Network Owners Looking for Online TV Show Destination

Dec 11, 2006  •  Post A Comment

The corporate owners of Fox, CBS and NBC are discussing plans to build an online video destination for their TV shows that could compete with Google-owned YouTube, the Wall Street Journal reported late last week.

News Corp., Viacom and NBC Universal have been developing an idea for a video site that could become the de facto destination online for their content and featuring a video player that would play all content from across the Web, the story said. However, the publication said a deal is a long way off.

According to the Journal, Disney, which is banking on its own Web site, is not involved. Visitors to ABC.com watched episodes of shows 24.5 million times from September through mid-November, the network said.

The networks are considering such a venture because of the success of YouTube, which has been driven in part by the large number of videos on its site that are unauthorized copies or clips of TV shows. The popularity of such clips has led the media companies to believe that consumers would be interested in a legitimate rival to YouTube, the story said.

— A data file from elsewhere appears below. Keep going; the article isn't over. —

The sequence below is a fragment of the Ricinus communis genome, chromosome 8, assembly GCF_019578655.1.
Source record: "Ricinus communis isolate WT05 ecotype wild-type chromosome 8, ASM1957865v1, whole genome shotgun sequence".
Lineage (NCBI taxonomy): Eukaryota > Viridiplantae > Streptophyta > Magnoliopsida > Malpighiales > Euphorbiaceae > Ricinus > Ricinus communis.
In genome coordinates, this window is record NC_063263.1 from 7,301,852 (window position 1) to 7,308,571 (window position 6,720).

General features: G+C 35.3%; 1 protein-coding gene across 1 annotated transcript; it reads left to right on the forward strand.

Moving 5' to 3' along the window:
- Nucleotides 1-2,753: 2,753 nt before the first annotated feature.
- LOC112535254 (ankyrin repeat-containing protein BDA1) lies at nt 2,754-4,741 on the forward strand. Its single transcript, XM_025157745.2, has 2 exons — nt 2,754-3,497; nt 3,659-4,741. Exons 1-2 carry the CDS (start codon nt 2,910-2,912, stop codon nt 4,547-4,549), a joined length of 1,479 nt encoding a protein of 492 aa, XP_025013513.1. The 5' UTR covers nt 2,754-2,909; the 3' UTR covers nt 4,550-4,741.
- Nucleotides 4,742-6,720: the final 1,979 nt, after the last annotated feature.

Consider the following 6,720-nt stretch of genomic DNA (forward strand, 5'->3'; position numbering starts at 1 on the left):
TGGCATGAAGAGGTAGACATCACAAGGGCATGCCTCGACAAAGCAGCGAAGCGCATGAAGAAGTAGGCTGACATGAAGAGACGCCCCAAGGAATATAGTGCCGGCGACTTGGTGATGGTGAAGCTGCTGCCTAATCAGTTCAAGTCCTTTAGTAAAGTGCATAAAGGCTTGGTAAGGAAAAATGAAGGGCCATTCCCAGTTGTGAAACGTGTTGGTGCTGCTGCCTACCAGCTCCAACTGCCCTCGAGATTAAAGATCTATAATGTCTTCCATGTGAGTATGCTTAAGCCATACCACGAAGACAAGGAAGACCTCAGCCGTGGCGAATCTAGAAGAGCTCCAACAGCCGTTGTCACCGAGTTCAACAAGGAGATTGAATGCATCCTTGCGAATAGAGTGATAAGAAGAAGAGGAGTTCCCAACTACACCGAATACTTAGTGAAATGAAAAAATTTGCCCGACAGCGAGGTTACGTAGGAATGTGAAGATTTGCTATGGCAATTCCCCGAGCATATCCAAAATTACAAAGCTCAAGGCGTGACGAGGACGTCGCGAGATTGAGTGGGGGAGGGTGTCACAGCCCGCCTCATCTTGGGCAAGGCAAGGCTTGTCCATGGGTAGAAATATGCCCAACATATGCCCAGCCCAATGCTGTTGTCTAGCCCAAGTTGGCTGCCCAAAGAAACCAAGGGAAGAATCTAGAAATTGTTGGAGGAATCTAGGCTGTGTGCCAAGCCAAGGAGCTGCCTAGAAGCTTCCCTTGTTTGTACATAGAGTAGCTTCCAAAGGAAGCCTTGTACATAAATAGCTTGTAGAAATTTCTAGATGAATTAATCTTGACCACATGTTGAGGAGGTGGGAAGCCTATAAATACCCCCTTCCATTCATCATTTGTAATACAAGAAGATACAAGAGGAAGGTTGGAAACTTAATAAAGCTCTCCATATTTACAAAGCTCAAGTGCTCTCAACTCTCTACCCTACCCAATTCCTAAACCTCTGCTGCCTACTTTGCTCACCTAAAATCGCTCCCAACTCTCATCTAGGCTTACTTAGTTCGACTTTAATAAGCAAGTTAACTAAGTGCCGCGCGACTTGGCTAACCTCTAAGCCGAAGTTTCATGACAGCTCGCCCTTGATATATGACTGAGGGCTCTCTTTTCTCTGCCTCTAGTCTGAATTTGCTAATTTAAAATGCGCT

Options exist other than a rival site that would allow YouTube to play nice with TV networks. The networks’ owners are in talks with Google and YouTube regarding the sites’ paying license fees that would allow them to continue featuring network content without the specter of lawsuits, according to several published reports. In addition, NBC and CBS struck deals earlier this year to feature some TV show content on YouTube.

However, the networks may pull back because major media conglomerates have a spotty record when banding together to create legitimate sources for their content online. MovieLink, the online movie download service owned by Metro-Goldwyn-Mayer Studios, Paramount Pictures, Sony Pictures Entertainment, Universal Studios and Warner Bros. Studios, has not been a big hit.

A possible online TV site owned by the networks also goes against the current user behavior trends of consuming video across many sites, said Will Richmond, president of broadband video market research firm Broadband Directions. “The market for video is moving in completely the opposite direction—moving video into every nook and cranny,” Mr. Richmond said.